St. Mary at 402 Amity Street, Lowell, MI 49331-1308 US - Part 3: How to Be a Dynamic and Evangelizing Parish
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Part 3: How to Be a Dynamic and Evangelizing Parish
By Father Norman Langenbrunner and Jeanne Hunt
Part 3 of 4
Holy Infant Parish is a case in point. Tucked in a pine grove deep in Durham, North Carolina, this vibrant parish brings a unique blend of intergenerational catechesis to 771 families.
Holy Infant sustains an active faith community based on gatherings for members from preschool to the elderly. At these gatherings catechesis and evangelization are featured.
In the Acts of the Apostles, Luke describes the ideal Church as a Christian community which is “united, heart and soul; no one claimed private ownership of any possessions, as everything they owned was held in common” (4:32). The clue to achieving such a Church may be found in Acts 2:42, in Luke’s list of these four characteristics:
쳌¡ The members are guided by the teaching of the apostles.
Lynn Sale, the parish’s director of faith development, believes that the parish’s success is based on a desire for interpersonal support that the traditional Catholic parish may not offer. The intergenerational model “widens the circle of formation to include parents, children and adults without children,” says Lynn.
Holy Infant, located in an area known as Research Triangle Park, is a transient parish that attracts Catholics beyond territorial boundaries. Lynn says that last year, 89 families joined the parish and 81 families left the parish. Yet, the Triangle area is expanding and so is Holy Infant Parish.
More than half of Holy Infant’s membership is young families, with 60 percent consisting of adults between the ages of 15 and 60. Parishioners are well-educated: Durham has the highest per capita number of Ph.Ds. The transitory nature creates a special challenge for this community.
At the time of this interview, Father Mike McCue, an Oblate of St. Francis de Sales, was the pastor of Holy Infant. (He was reassigned last summer.) “Holy Infant has a solid tradition of member involvement,” he says. “People make liturgy, faith development, service and community happen. In addition, our people have a good understanding of these elements of parish life.”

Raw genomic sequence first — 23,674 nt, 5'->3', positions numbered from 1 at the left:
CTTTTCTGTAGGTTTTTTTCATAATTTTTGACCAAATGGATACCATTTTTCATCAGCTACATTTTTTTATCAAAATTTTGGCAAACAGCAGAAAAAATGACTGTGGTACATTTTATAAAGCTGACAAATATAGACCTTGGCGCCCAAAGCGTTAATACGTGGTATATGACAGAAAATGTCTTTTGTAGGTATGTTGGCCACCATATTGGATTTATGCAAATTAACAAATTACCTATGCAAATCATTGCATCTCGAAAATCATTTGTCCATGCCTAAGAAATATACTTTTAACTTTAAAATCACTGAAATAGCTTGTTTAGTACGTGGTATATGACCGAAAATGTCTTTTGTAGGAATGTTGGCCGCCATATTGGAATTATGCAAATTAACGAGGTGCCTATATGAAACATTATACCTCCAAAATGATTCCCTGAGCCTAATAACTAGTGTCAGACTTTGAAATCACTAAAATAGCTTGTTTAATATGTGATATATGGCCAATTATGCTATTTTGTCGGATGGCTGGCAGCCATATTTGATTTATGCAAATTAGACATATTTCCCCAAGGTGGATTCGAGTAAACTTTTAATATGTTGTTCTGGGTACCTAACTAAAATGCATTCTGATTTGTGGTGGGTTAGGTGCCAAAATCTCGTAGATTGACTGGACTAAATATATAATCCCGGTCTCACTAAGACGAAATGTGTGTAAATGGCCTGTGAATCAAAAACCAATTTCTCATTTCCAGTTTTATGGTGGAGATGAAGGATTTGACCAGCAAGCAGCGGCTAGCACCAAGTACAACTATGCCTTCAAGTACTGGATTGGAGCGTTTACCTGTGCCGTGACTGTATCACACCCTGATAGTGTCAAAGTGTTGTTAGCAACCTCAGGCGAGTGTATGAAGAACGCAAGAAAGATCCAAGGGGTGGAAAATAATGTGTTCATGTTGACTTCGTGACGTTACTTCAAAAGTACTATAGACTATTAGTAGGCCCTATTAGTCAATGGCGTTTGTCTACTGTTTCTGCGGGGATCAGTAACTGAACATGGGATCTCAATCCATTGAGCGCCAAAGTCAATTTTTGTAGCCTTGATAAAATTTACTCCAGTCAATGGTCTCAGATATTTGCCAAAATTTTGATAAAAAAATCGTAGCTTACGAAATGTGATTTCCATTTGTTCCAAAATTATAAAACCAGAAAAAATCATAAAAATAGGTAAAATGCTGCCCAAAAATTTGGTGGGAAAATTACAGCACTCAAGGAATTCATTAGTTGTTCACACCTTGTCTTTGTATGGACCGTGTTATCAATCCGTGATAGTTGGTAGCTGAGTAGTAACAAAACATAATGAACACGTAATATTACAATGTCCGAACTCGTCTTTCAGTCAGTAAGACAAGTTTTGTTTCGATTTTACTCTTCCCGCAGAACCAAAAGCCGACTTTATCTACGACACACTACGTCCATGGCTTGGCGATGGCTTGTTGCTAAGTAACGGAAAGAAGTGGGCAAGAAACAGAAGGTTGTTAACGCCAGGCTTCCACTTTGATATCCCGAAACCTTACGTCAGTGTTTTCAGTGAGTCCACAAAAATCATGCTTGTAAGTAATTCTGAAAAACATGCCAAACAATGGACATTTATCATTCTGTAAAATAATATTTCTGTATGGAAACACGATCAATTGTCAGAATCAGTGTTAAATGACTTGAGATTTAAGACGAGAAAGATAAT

While the parish has a fine reputation as a spiritual center that emphasizes Salesian spirituality, the shift to intergenerational faith-development programs seems to have boosted the spiritual energy of Holy Infant.
Intergenerational means that younger and older members are brought together for instruction, faith formation and prayer. Older members model faith life for the younger ones, and the younger ones inspire the older members.
According to longtime parishioner Tom Goehl, “The appeal of Holy Infant Parish stems from our priests’ understanding that it is imperative to address not only the parishioners’ spirituality but also their humanness. This understanding has led to a vibrant parish whose people truly care about each other and the wider community.”
So what accounts for such dynamic and sustaining energy in this mid-sized Southern parish? In 2000, the vision of the parish changed when parishioners undertook a long-range plan for evangelization. It was John Roberto’s Generations of Faith Resource Manual: Lifelong Faith Formation for the Whole Parish Community that re-created the parish with “new wineskins,” says Lynn Sale.
A previous pastor, Father John McGee, invited Lynn to join the staff and immerse their ministry in this intergenerational model. Eight years later, the staff works in a collaborative style that encourages everyone to cross over their job descriptions as they work together developing the lifelong learning model.
The old CCD model was discarded. HI-life, as it is now called, offers faith formation for everyone at Holy Infant. Throughout the year, a theme-based curriculum is offered to the entire parish. The annual theme (justice, creed, prayer, sacramental life) is integrated into everything the parish does, from homilies to outreach ministries.
Last year’s theme was “Acting for Justice.” This led the parish to start “Just Faith”: small-group discussions. In addition, parishioners built a Habitat for Humanity house and moved forward with a parish-stewardship campaign.
Paulo Chiquito, the father of three and an active HI-life participant, reports, “Coming from a very traditional Catholic upbringing, HI-life breathed a new life into my concept of catechism teaching. The sessions are very dynamic and challenging.
“I love going together as a family, but with the opportunity for separate age-specific activities,” Paulo explains. “The kids love these and the grown-ups have a chance for a more mature presentation and discussion. Some sessions offer beautiful music, superb acting and some very spiritual experiences.”
Mike Somich, a member of the HI-life core team, notes, “I think most men are uncomfortable expressing their faith. I have found that, in the development and presentation of our intergenerational gatherings, parishioners are very supportive, so much so that, at a recent gathering, I was willing to witness to the role that the Holy Spirit has played and is playing in my life.”
HI-life gatherings turn the entire parish space into an interactive learning center. The vision of Holy Infant is to create a lifelong learning model in which more and more pieces of parish ministry and formation opportunities can be added as the community evolves into a deeper understanding of the Gospel.
Father Norman Langenbrunner, a parish priest in Cincinnati, Ohio, has written for Catholic publications as well as for The Gettysburg Experience. Jeanne Hunt, advisor for catechesis and evangelization at St. Anthony Messenger Press, preaches parish missions and gives workshops on adult and family faith formation.
Part 3 of 4 parts. The full article can be found at St. Anthony Messenger.